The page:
Social Reproduction Theory: Remapping Class, Recentering Oppression, edited by Tithi Bhattacharya (Pluto Press)

Possibly one of the most important recent labor anthologies. By updating Social Reproduction Theory, invisible labor is made visible therefore opening up new possibilities for change.

Intersectional Class Struggle: Theory and Practice by Michael Beyea Reagan (AK Press)

Reagan puts to bed the myth that class politics must ignore race and gender in this extremely accessible book.

An African-American and Latinx History of the United States by Paul Ortiz (Beacon Press)

Everyone contemplating what a “Green New Deal” might look like should read Ortiz’s treatment of the Forgotten Workers of America to build a real deal that leaves no worker behind.

Silk Stockings and Socialism: Philadelphia’s Radical Hosiery Workers from the Jazz Age to the New Deal by Sharon McConnell-Sidorick (University of North Carolina Press)

Remarkable book on many levels, McConnell-Sidorick shines when exploring working class culture role in organizing.

Condensed Capitalism: Campbell Soup and the Pursuit of Cheap Production in the Twentieth Century by Daniel Sidorick (ILR Press)

A go-to book to help understand capital’s project to find cheap and controllable labor.

“They’re Bankrupting Us!”: And 20 Other Myths about Unions by Bill Fletcher, Jr. (Beacon Press)

Concise defense of unions that applies a wrecking ball to anti-labor talking points.

Worked Over: How Round-the-Clock Work Is Killing the American Dream by Jamie K. McCallum (Basic Books)

McCallum’s near-perfect defense of the need for workers to have “more time” as well as more money.

Ben Fletcher: The Life and Times of a Black Wobbly by Peter Cole (PM Press)

Cole has unearthed the history of Ben Fletcher, a radical black wobbly whose story echoes many of today’s controversies.

Reconsidering Southern Labor History: Race, Class, and Power, edited by Keri Leigh Merritt and Matthew Hild (University Press of Florida)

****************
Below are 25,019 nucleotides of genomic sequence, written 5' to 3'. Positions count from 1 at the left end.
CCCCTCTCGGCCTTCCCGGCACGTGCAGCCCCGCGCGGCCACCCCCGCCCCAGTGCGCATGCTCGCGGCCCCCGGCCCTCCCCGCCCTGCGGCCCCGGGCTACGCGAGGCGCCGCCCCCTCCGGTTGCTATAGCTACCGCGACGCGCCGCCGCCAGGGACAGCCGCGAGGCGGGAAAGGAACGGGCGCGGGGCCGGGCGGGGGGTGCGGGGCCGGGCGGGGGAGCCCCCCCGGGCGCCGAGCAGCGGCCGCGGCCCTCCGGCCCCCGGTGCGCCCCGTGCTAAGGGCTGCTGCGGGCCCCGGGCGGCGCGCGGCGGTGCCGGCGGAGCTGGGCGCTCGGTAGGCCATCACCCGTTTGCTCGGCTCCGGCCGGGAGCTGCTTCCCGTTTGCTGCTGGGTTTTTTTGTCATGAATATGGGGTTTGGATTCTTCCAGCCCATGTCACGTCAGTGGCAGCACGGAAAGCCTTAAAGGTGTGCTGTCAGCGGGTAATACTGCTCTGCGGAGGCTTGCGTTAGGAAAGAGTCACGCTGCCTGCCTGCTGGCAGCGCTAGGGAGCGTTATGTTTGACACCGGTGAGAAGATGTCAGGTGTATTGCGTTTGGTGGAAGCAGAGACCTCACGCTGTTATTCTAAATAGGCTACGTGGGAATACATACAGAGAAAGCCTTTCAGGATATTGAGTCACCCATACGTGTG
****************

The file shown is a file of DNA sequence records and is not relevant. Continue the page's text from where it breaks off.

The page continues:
Anyone who dismisses the South as permanently conservative needs to read this powerful corrective to the historical record.

From Mission to Microchip: A History of the California Labor Movement by Fred Glass (University of California Press)

This book could alternatively be called “A People’s History of California,” made all the more relevant today as the Golden State becomes the 5th largest economy in the world.

To ‘Joy My Freedom: Southern Black Women’s Lives and Labor After the Civil War by Tera W. Hunter (Harvard University Press)

This path breaking 1997 book serves as a reminder of the enormity of labor’s story and the importance of Black women in the movement. A necessary rejoinder to the histories of labor lacking vision beyond the shop floor.

Sex Workers Unite! A History of the Movement from Stonewall to Slutwalk by Melinda Chateauvert (Beacon Press)

This five-decade history of Sex Worker organizing broke a lot of new ground when it was published in 2014. It’s remarkable in many ways, not the least of which the way that Chateauvert reveals the ways that Sex Workers have participated in larger Social Justice struggles.

Neon Girls: A Stripper’s Education in Protest & Power by Jenny Worley (Harper Perennial)

A first-person look at organizing the Lusty Lady strip club in San Francisco. Worley’s book gives the labor organizing narrative new life. It should be read by everyone who has ever been tempted to write off any class of workers as unorganizable.


James Tracy is the Chair of Labor and Community Studies at City College of San Francisco. He is the co-founder of the Howard Zinn Book Fair and the Books to the Barricades podcast. Tracy co-authored No Fascist USA! The John Brown Anti-Klan Committee and Lessons for Today’s Movements with Hilary Moore.